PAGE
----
To commemorate 100 years since Latvia declared its independence the
Kalamazoo Latvian Association is celebrating at Western Michigan University.
The weekend has received support from the Ministry of Culture of Latvia.
Saturday, March 24
At the Richmond Center for Visual Arts at WMU – Room 2008
Latvia Lately: Recent Contemporary Art and Its Institutions
A quarter century beyond Soviet occupation, a significant portion of Latvia’s visual artists continue to reckon with a legacy of state-controlled expression while others seem utterly heedless of history — in many of the latter cases, a healthier attitude or behavior than one might ordinarily assume. Much the same can be observed among the Latvian institutional structures that facilitate art-making, promotion, exhibition and sales. Despite numerous indications of positive development, many players in the Latvian art world express extreme frustration with the current state of affairs. This presentation will canvas today’s range of artistic production, thematic trends, and its cultural supports that show most promise of exerting influence over the future direction of Latvian art.
Generations of Latvian Artists in North America: Similarities and Differences
The period from the middle of the 20th century to the present day has been marked by several generations of Latvian artists in North America. The generation of artists that were already established in Latvia, such as Augusts Annus, Ludolfs Liberts, Sigismunds Vidbergs, and Janis Ferdinands Tidemanis were forced to flee Latvia during World War II. Their art mostly continued Latvian painting traditions. The next generation began their work in exile – Romans Staprāns, Sigurds Vīdzirkste, Edvīns Strautmanis, Visvaldis Rienholds, Vija Celmins, Daina Dagnija, and others. They were inspired by new ways of expression and art techniques in the art world of the US and Canada. Looking at the work of the third generation of Latvian artists, we have to conclude that there are artists, such as Rita Grendze, Krista Svalbonas, Gints Grinbergs, and Krista Vārsbergs, who consciously create projects with cultural-historical themes rooted directly in their Latvian identity. However, there are also many for whom this inherited cultural impression is less important and is perhaps unconscious. Of course, as in all generations, there are artists who do not fit our stereotypes.
Queer and Transgender Representation in Latvian Émigré Literary Culture
Latvian emigré literary culture was established in different countries where Latvian refugees of the Second World War were settled. Promoting the Latvian national identity and willing to represent it in the context of historical trauma and resistance went together with conservative stand of the Latvian intellectuals when the issues of gender and sexuality were discussed. However, as time went by and the sexual revolution of the 1960s came up, this stand was constantly challenged by the western contemporary culture and the ever changing social reality.
4:30 Lectures conclude
At the Kalamazoo Latvian Center – 100 Cherry Hill St.
Concert – Juris Ķeniņš, cello; Gunta Laukmane, piano
Jāzeps Vītols – Tautasdziesmu svīta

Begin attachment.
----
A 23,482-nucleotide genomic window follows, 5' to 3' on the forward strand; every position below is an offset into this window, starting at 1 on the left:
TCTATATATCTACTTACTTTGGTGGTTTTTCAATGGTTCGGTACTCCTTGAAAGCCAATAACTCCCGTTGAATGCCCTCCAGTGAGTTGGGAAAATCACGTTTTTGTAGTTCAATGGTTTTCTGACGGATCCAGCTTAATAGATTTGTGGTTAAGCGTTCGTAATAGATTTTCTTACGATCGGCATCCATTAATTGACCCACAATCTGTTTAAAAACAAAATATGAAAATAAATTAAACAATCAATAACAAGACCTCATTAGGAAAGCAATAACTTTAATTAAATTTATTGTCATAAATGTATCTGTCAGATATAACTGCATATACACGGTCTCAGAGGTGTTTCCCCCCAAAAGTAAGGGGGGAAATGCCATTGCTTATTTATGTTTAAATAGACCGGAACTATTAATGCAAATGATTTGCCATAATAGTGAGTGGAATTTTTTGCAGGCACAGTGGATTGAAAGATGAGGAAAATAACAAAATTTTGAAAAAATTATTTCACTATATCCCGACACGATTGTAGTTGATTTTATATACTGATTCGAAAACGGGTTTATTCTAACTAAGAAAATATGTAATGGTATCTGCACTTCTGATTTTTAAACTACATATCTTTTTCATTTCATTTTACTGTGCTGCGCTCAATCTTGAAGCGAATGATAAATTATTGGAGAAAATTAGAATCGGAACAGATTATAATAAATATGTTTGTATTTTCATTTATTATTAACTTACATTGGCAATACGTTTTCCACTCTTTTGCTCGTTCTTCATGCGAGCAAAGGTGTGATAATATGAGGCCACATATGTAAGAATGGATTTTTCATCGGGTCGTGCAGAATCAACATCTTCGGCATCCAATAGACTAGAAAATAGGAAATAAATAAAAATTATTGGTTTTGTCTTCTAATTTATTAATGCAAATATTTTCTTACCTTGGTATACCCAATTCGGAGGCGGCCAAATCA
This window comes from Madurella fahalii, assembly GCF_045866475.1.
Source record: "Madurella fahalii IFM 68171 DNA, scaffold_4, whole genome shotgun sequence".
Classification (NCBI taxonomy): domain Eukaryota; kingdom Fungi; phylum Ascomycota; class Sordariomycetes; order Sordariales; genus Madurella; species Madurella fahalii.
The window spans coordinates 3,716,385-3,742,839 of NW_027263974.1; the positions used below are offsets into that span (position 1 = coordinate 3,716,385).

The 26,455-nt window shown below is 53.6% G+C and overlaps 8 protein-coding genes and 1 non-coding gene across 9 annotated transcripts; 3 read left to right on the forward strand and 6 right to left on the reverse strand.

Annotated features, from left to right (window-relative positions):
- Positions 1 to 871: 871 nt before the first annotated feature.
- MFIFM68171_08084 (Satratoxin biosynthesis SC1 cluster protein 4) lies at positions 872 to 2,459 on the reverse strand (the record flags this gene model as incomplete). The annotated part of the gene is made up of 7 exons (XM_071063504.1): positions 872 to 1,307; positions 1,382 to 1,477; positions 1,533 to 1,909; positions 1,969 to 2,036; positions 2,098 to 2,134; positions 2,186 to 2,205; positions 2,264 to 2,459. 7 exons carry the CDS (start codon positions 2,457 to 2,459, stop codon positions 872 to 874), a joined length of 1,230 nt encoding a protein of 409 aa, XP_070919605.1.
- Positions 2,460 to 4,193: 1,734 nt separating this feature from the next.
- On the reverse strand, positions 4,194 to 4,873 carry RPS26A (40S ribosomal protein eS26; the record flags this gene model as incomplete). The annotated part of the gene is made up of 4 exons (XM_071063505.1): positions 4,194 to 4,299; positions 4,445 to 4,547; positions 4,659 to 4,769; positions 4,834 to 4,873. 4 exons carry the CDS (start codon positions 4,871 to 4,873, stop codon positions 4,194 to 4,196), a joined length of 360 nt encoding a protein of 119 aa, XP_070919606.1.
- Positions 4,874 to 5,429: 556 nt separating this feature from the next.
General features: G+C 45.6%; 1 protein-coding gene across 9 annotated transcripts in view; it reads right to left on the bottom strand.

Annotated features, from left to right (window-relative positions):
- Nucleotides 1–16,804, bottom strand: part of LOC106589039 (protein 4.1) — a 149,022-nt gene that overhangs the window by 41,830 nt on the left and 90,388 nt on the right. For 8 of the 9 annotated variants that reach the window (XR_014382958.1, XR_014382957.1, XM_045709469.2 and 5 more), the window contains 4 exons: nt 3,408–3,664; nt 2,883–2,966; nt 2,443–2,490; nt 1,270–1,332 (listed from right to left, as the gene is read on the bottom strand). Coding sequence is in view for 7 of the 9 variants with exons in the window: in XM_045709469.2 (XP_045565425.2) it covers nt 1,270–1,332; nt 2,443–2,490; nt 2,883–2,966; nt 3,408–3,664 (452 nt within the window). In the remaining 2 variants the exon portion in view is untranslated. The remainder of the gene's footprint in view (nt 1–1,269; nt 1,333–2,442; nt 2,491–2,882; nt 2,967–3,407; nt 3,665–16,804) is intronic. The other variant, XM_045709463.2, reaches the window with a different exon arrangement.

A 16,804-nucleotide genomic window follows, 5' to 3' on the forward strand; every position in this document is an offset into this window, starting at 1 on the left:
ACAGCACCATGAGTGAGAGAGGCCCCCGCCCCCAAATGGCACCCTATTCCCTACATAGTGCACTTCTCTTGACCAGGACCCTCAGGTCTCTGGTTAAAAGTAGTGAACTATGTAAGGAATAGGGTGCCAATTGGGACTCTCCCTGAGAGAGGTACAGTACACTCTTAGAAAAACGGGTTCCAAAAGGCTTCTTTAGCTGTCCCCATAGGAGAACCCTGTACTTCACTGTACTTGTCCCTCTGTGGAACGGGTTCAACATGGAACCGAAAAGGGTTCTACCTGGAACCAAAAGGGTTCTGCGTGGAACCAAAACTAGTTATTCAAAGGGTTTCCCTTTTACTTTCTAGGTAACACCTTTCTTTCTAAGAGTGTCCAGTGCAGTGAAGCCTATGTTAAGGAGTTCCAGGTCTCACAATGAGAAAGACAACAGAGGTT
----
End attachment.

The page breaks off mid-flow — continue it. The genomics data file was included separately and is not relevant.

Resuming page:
Jānis Kalniņš – Redz, kur jāja div’ bajāri
Tālivaldis Ķeniņš – Aijā žūžū
Pēteris Vasks – Ej saulīte, drīz pie Dieva
Pēteris Vasks – Tautiešami roku devu
Andrejs Jurjāns – Berceuse
Jāzeps Mediņš – Gavote
Jāzeps Mediņš – Romance
Imants Ramiņš – Juniper and Pine
Ēriks Ešenvalds – O Salutaris Hostia
Ēriks Ešenvalds – Gaisma aust!
Lolita Ritmane – Lietus līst manā pilsētā
Jānis Lūsēns – Mazu brīdi pirms
Sunday, March 25
At the Richmond Center for Visual Arts at WMU – Room 2008
Latvian musicians have brought recognition to Latvia world wide, whether they are composers like Pēteris Vasks, Ēriks Ešenvalds or Emmy winning Lolita Ritmanis, or conductors like Andris Nelsons or singers like Elīna Garanča. There is a good chance that you have heard something from a Latvian musician.
Jānis Mediņš – Ir viens vakars (Hayley Girard, soprano)
Jāzeps Vītols – Mirdzas dziesma (Alexandra Galla, mezzo)
Emīls Dārziņš – Teici to stundu (Isaac James, baritone)
(Gunta Laukmane, collaborative pianist and coach)
(Kimberly Dunn Adams, director)
Pēteris Vasks – from Klusas dziesmas
I. Nosapi parsapi
II. Dusi, dusi
Ārijs Šķepasts- Es Gulu, gulu
(Lexi Galla, Holli Slamka, Isabelle Abbott, soloists)
Ēriks Ešenvalds – Stars
University Symphony Orchestra
(Bruce Uchimura, conductor )
Mozart – Marriage of Figaro Overture
Emīls Dārziņš – Valse Mélancolique
Jānis Mediņš – Aria
Lolita Ritmanis – Overture to Light
Signs for Those Seeking Light –at the Richmond Center – Rita Grendze’s art exhibition of Latvian tablecloth designs made from pages of books hangs in the atrium
Treasures of Latvia – at the Richmond Center – 15 Latvian companies working in the U.S. and 5 other “treasures” from Latvia
Sharing our Stories: The Baltic Diaspora at Home in Canada – at the Kalamazoo Latvian Center – oral histories of Estonian, Latvian, Lithuanian and Baltic German seniors on what it means to be Baltic, and the experience of migration and settlement
Kalamazoo Latvian Association
100 Cherry Hill St.
Kalamazoo, MI 49006
Maps to WMU and Kalamazoo Latvian Center
Parking for visitors to Western Michigan University is available for free on weekends in the Parking Ramp, but only in the W sections. They will ticket you for expired meters or parking in other areas.
From the second floor of the parking ramp there is a bridge that will take you right into the Richmond Center and it goes through to Dalton Center.
Kalamazoo Latvian Center
100 Cherryhill St Kalamazoo, Mi 49006
This event was made possible by a generous grant from the Ministry of Culture from Latvia and the cooperation of the College of Fine Arts at Western Michigan University and the Kalamazoo Latvian Association.